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Rudy Giuliani is going with 'Game of Thrones' as a legal defense

Rudy Giuliani, President Trump’s personal attorney and Borat Subsequent Moviefilm star, is holding to the assertion that he and his client bear no responsibility for the Capitol insurrection last week. Despite months of loud, leaky protestations that the election was stolen through dubious allegations of fraud, leading up to an impassioned speech before the Capitol march, Giuliani is employing an unusual defense for his fighting words.

At last Wednesday’s rally, he called for “trial by combat” to validate his claims of mass voter fraud and tampering. (“If we are wrong, we will be made fools of, but if we're right, a lot of them will go to jail. So let's have trial by combat,” he said.) Giuliani tells the Hill’s Brett Samuels that this was intended to be a roundabout reference to Game of Thrones and not fighting words:

“I was referencing the kind of trial that took place for Tyrion in that very famous documentary about fictitious medieval England. When Tyrion, who is a very small man, is accused of murder. He didn't commit murder, he can't defend himself, and he hires a champion to defend him... And I’m talking about trial by machines. In fact, you’ll see it comes up exactly in the context of I challenge them to allow us to examine their [voting] machines.”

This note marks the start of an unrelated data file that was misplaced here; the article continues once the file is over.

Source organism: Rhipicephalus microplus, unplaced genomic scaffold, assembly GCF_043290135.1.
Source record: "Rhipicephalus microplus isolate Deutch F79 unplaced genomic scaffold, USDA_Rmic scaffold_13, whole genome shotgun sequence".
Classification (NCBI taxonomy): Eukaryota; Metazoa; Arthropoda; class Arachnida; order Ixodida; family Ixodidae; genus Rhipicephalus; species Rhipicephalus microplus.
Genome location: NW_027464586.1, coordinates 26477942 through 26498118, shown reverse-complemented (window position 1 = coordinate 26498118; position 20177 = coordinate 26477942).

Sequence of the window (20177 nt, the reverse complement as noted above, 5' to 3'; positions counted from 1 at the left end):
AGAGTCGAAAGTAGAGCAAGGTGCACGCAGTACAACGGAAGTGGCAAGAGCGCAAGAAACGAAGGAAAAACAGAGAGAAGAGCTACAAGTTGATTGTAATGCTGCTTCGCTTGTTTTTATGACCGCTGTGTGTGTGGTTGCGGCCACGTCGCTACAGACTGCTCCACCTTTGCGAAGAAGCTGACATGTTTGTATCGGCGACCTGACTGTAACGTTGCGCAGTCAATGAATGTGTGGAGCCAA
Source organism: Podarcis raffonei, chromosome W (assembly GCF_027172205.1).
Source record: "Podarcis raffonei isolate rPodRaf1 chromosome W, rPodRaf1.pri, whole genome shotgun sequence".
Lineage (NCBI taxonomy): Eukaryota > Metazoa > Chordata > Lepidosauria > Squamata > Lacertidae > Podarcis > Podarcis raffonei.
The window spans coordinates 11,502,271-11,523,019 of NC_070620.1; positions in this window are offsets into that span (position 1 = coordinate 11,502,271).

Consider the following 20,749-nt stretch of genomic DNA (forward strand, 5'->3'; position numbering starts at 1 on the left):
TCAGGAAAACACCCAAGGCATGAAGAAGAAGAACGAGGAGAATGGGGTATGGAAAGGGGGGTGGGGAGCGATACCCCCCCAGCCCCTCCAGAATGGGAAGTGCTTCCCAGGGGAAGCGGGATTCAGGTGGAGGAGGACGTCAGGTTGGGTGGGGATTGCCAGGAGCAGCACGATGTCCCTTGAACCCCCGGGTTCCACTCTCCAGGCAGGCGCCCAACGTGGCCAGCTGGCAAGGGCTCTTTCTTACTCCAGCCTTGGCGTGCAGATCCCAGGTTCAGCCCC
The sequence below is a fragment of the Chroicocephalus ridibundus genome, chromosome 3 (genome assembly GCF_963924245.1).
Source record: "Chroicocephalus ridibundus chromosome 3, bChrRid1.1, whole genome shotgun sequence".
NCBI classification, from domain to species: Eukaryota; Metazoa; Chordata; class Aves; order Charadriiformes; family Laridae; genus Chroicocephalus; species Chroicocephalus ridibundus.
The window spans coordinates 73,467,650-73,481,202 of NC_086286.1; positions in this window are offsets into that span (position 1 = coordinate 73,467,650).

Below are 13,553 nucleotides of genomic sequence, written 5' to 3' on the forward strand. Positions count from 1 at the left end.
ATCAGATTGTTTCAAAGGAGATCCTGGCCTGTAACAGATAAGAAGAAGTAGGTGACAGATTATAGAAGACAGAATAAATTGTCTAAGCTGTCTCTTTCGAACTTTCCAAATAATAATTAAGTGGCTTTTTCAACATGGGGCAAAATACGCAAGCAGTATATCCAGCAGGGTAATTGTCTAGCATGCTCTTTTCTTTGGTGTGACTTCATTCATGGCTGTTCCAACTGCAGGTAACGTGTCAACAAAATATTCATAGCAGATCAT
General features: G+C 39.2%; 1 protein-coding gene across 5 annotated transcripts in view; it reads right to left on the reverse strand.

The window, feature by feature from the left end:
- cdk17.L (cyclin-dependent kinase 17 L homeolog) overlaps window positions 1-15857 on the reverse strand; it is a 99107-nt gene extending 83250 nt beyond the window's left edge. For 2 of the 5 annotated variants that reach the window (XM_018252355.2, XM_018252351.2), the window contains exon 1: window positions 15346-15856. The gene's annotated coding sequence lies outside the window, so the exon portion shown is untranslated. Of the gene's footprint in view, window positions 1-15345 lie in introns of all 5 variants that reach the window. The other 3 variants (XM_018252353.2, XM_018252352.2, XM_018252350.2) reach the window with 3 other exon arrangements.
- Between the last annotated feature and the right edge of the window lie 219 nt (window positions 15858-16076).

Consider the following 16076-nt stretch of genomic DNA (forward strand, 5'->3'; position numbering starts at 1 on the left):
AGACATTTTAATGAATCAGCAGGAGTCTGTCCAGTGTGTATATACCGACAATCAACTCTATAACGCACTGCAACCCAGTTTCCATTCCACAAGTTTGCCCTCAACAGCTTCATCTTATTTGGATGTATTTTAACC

He goes onto compare this to other rallies he’s spoken at that led to an immediately charged-up response from the crowd, “where people jump up and say, ‘lock him up,’” so this was different. It’s consistent with Trump’s defense, suggesting that his directives to march down to the Capitol bear no causation to the ensuing violence.

Despite their entangled fates, Giuliani has apparently fallen out of favor with Trump after his second impeachment on Wednesday. According to the Washington Post, President Trump is reportedly blaming Giuliani’s slapdash, geriatric legal strategy for the latest impeachment vote, and has told staffers to stop paying Giuliani’s legal fees. In recent days, the pair have rushed to roll back the inflamed rhetoric to their legal benefit, with Trump employing his somber dulcet tones in a Wednesday evening video to claim that “no true supporter of mine could ever endorse political violence.”

Although he’s been racewalking to the bottom for much of the past decade, Giuliani kicked things into another gear in the past six months. His infamous appearance in the Borat sequel, featuring the longest shirt-tuck of all time, was telegraphed by that amazing Page Six interview over the summer, when he employed Borat voice as evidence that he wasn’t duped by Sacha Baron Cohen. Giuliani’s election defense efforts will be remembered for their consistent failure, first and foremost, but also for the possible farts, dripping hair makeup, and humiliating forays into landscaping. Like everyone else who’s flown too close to the sun in Trump’s orbit, Giuliani’s torpedoed what’s left of his reputation, along with the sycophantic loyalty points.